How can we realize when a sociological question is impossible to answer?

How can we realize when a sociological question is impossible to answer?

In my language there is a famous common sense statement which tells the populations are swinging back and forth from one extreme to the other.

The idea behind is that, at a sociological level, the influence of many psychological factors (such as the dichotomous thinking and similar cognitive distortions) are leading the populations to tend to big breaks and changements.

Would it be possible to investigate it from a sociological point of view? How can we realize when a sociological question is impossible to answer?

Short version: A question is possible to answer sociologically if and only if its scale and region (informally speaking, its context) are completely defined and its variables of interest are operationalized.

Long (really long) version: The following answer may be colored by my quantitative background, but if you give me the benefit of the doubt here and there, this should generalize fairly well. My apologies for any untoward implications in advance.

Is my question amenable to empirical inquiry?

This is more than a question unto itself, but I will try to keep it as brief and general as possible while still answering the sociology-specific question. Sociological questions must be amenable to empirical inquiry. A question is amenable to empirical inquiry if and only if:

  • The variables of interest have been operationalized. If we are interested in "society," how exactly do you measure change in society? (I strongly recommend reading mfloren's excellent answer in the link.)
  • The region of interest has been completely defined. If we are interested in "society," where exactly should we start measuring our variables of interest?

There are (very) different views on how to interpret the evidence so collected, a fair covering of which is beyond the scope of this answer. In the cognitive sciences, I would say the dominant views tend to be in line with falsificationism and/or instrumentalism. Broadly speaking, this area is covered by the study of epistemology.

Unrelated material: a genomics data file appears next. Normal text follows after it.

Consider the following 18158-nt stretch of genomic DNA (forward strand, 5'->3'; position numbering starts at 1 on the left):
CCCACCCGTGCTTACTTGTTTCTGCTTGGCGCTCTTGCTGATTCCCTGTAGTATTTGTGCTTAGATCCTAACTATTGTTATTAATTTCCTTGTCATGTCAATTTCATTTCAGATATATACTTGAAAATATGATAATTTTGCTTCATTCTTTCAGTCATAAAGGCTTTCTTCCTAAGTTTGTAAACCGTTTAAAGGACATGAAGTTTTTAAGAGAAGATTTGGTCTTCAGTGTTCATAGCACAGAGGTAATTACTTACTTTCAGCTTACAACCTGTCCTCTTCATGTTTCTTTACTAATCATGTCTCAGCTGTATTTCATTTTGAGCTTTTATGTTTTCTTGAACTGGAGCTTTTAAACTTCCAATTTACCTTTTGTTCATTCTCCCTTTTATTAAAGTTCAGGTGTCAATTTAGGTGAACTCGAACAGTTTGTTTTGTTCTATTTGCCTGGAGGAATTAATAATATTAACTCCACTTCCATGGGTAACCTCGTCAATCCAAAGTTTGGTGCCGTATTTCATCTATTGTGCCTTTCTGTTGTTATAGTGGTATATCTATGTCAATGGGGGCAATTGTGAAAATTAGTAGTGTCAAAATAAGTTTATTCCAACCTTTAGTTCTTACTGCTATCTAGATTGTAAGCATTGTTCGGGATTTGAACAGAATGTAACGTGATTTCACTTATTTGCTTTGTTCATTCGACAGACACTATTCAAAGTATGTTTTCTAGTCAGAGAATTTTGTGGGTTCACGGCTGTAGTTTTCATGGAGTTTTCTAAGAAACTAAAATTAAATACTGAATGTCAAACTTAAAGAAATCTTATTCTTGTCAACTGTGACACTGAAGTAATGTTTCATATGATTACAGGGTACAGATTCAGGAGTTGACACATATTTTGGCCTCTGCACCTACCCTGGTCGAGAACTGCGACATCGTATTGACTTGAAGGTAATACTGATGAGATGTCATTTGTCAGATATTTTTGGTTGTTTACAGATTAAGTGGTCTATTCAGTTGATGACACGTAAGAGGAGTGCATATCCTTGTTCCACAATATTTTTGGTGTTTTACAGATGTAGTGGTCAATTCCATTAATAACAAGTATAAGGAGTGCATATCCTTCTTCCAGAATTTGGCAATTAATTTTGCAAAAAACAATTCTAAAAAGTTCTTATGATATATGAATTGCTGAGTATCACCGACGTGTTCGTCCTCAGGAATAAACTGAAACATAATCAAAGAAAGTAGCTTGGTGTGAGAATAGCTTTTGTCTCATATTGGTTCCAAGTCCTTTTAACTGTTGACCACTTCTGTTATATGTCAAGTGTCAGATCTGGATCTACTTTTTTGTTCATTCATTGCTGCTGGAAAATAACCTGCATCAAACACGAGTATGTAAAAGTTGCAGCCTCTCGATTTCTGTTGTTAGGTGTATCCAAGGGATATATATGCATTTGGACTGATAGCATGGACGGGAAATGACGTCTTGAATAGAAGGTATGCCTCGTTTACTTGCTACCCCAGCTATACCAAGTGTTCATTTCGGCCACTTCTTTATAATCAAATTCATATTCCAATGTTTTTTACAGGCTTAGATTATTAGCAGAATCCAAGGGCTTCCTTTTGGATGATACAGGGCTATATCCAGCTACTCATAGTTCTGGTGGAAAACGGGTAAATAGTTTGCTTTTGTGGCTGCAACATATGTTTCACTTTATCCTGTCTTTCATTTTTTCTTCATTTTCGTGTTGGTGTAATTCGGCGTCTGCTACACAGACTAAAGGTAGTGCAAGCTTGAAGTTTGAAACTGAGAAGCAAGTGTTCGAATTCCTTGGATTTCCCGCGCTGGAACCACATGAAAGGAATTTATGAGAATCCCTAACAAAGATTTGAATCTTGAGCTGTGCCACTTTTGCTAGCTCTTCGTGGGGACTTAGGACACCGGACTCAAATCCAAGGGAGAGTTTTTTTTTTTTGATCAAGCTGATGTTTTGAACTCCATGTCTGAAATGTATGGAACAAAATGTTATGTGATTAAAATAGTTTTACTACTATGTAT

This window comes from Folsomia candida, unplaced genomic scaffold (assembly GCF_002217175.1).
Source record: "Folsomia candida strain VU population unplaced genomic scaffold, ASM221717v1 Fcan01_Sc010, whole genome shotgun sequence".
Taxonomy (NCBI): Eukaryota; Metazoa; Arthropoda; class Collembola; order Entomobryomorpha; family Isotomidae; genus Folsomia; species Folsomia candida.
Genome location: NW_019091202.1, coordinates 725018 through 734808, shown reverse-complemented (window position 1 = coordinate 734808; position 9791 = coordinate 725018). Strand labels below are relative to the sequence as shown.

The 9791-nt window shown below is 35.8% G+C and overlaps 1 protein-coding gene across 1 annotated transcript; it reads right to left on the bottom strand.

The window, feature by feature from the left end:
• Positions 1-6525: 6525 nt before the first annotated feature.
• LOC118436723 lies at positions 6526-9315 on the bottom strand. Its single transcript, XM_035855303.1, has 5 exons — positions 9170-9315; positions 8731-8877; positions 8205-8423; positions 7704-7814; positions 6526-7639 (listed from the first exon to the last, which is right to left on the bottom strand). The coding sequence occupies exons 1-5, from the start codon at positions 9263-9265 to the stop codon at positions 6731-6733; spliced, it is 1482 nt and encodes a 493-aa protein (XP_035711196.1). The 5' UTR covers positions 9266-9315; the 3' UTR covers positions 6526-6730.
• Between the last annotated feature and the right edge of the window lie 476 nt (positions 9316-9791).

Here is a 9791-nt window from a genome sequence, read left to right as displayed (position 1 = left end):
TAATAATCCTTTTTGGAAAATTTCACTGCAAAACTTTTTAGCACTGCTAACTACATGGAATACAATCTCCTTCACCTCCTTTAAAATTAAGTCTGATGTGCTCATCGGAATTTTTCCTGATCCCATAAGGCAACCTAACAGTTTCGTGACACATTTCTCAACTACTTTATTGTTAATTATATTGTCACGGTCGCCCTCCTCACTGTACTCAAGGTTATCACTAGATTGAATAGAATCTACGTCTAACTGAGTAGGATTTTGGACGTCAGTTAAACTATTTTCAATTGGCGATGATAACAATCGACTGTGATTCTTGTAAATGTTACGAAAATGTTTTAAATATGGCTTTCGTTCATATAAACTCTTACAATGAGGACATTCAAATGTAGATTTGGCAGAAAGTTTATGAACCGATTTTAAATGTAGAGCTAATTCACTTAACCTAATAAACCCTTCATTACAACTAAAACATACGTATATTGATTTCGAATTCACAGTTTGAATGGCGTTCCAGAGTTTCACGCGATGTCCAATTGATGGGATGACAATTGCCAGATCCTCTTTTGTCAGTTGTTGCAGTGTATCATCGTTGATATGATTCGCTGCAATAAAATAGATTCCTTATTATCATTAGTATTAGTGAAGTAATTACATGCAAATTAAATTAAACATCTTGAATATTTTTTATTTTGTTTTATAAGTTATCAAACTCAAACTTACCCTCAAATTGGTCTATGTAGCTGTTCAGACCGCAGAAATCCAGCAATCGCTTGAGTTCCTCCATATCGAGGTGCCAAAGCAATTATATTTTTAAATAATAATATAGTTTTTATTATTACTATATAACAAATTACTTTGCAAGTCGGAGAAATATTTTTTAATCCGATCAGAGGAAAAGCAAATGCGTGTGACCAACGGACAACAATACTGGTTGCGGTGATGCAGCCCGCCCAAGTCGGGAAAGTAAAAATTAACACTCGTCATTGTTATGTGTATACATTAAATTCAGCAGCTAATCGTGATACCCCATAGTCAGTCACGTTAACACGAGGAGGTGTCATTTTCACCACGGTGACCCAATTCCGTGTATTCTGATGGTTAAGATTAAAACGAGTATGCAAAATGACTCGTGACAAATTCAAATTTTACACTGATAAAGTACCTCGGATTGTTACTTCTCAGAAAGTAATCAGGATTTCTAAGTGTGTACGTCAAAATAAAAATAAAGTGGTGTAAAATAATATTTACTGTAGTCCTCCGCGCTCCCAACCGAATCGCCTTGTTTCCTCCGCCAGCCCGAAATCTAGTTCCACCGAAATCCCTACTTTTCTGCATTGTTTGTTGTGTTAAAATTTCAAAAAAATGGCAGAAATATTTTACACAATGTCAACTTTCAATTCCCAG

What is the scale of my question?

A question's scale refers to the level of detail involved. How "big" is the question? Informally speaking, the scale of an empirical question conveys information about the characteristics of the spacetime region we are investigating, and what level of precision/detail we are investigating it at.

Example: Cosmological or Quantum?

A prototypical example here that I think most people are familiar with from basic physics would be the cosmological scale-the largest known scale-and its opposite, the quantum scale, which is the smallest known scale. Informally speaking, the "physics scale" runs from least energy involved to most energy involved.

This is the simplest to understand because most of physics can be captured by how much energy is involved. In the biological sciences, it becomes more complicated. We might talk about trophic levels in a conceptually similar way when asking questions about ecologies, but we might also talk about the embryonic or neural scales for other questions. In other words, they are, in a very direct sense, different facets of the same "object." In general, the closer we get to a first-person human level of analysis, the more difficult it becomes to sufficiently define questions, and the further away we get, the easier it becomes.

Sociobehavioral science: Within or between individuals or groups?

In the social and behavioral sciences, we tend to look at the amount of people involved, the qualitative relationship between those people, and whether we are interested in the question at the intra-individual, between-individual, intra-group and/or inter-group level. As with the cosmological and quantum scale, or embryonic and neural scales, these are not ontologically distinct-scales are a strictly epistemological concept. Informally speaking, a question is sociological if it is a question about the collective behavior of relatively large groups of people (i.e., if regions and variables are defined relative to other 'groups' rather than in terms of their constituents' individual behavior or minds).

What field is appropriate for my question?

Once we have defined the scale and region (or area) of our question, and we have operationalized our variables of interest, we can say whether a particular field is an appropriate context for situating our question in. If our question is, "How do modern bridges hold up so much weight?", then we could situate this in terms of quantum physics, but doing so would be a grossly excessive level of detail, so we'd probably want to use engineering instead.

So it is for the study of behavior and the human condition: it is important to use the right tool for the job. (Actually, I prefer to liken fields to painting styles, but the tool metaphor tends to get the job done faster, and I feel like this has already gotten long enough.)